Great Quote: “I’m the mother***er who found this place.”
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1. SILVER LININGS PLAYBOOK
Top-notch filmmaking, an endlessly entertaining experience and almost overwhelmingly moving. The second I walked out of “Silver Linings Playbook,” I knew it’d be a tough one to beat. Bradley Cooper gives Pat this fantastic push and pull. You’re well aware of his diagnosis yet still hope he gets what he wants, so when Jennifer Lawrence’s Tiffany steps into the picture, you’ve still got your fingers crossed Pat’s wife will take him back, but are also being increasingly charmed by Tiffany. What results is this wonderful quirky, deep connection between the characters that makes one person’s arc totally reliant on the other’s, an achievement that can only result from the best of performances. Cooper is excellent, but Lawrence does it again. Even while drowning in “Hunger Games” fame, Lawrence has no trouble embodying another character to the fullest extent. Tiffany is impulsive and a bit too blunt, but Lawrence keeps her likable enough and then infuses her with a degree of vulnerability that just melts your heart and hope she gets what she wants, or, rather, deserves. “Silver Linings Playbook” is part romantic comedy, part drama, part family film and even a little feel-good sports movie, too, and, in the end, it leaves you with only the most satisfying assets of each.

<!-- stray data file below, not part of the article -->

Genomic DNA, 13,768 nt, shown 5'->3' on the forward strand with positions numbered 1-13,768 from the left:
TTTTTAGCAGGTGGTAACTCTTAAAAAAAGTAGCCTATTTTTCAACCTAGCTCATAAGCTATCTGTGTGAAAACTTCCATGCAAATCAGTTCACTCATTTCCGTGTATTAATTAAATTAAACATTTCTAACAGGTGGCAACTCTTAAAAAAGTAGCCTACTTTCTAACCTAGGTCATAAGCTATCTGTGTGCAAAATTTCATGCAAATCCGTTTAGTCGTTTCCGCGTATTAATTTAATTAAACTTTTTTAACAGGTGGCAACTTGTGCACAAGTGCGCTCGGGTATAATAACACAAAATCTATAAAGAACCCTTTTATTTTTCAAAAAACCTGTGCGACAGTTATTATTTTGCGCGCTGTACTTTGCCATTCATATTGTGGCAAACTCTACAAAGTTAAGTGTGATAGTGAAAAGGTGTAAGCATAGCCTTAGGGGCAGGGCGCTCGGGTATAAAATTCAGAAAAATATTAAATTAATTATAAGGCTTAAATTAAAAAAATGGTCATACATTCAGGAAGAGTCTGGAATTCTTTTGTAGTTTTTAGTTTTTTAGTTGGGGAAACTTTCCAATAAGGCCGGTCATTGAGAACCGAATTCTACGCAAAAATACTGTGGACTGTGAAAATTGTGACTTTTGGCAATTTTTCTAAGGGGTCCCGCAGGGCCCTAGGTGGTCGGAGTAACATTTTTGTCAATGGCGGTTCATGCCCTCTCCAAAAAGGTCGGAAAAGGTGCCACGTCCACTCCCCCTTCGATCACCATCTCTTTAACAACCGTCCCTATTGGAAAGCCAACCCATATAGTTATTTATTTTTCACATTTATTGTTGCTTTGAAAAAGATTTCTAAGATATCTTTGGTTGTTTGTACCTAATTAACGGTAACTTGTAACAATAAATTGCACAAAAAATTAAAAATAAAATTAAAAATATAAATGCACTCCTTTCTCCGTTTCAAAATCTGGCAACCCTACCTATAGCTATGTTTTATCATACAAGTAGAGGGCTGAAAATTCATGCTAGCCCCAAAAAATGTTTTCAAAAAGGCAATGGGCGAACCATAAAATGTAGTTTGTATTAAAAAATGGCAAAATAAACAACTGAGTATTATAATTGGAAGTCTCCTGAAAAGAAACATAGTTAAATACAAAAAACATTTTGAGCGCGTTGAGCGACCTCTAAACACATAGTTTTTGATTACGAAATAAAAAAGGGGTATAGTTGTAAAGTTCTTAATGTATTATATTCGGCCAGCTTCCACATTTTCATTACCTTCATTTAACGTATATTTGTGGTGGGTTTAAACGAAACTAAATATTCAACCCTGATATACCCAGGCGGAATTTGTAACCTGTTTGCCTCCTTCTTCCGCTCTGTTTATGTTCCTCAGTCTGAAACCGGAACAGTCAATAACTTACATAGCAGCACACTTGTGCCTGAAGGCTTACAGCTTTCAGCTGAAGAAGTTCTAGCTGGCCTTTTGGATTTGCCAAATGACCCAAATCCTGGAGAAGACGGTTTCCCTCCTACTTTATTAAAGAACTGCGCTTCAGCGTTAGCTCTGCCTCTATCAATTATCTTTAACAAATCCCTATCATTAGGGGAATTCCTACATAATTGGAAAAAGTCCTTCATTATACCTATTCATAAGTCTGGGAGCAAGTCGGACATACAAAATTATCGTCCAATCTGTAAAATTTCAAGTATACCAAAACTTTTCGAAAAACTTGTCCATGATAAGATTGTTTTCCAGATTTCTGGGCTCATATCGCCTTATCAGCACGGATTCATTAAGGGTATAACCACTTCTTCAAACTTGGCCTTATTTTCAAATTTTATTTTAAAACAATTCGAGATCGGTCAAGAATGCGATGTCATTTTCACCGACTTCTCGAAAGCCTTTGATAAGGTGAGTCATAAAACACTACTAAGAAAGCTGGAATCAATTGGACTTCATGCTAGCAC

Great Quote: “You say more inappropriate things than appropriate things.”
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PERRI’S 5 WORST OF 2012

5. SNOW WHITE AND THE HUNTSMAN

Stellar production design and visual effects come nowhere close to saving “Snow White and the Huntsman” from its train wreck of a script and unemotional lead. Hands down one of the slowest films of the year, what could have made for a decent 90-minute fantasy action flick turns into a miserable bore drowning in dead air and nonsensical transitions. Making the film even more of a snooze is the fact that Stewart looks just as bored acting in it as the audience feels watching it.

4. CLOUD ATLAS
Yet again, great set design, visual effects, makeup and costume work, but all of it ultimately amounts to no more than a boring gimmick. Rather than use the multi-narrative format in a way to enhance each and every story, it makes “Cloud Atlas” feel disjointed and basically just winds up repeating what the trailer told us six times over – we’re all connected. Even worse, it never even makes you believe it. You’re better off just watching the trailer and stepping in for the last two minutes of the film when they present a montage revealing which characters each actor plays – further solidifying the whole thing as a gimmick.

3. ANNA KARENINA
Pretty picture with a lame story and poor pacing all over again. “Anna Karenina” might have been my most painful experience at the theater all year. The ultimate watch-checker, I couldn’t wait for the credits to role so I didn’t have to hear Keira Knightley blather on about her romantic woes for another second more. You get to choose between Jude Law and Aaron Johnson; are you really complaining? Just pick one and get on with your on with your life. Don’t drown us all in your self-created sorrows.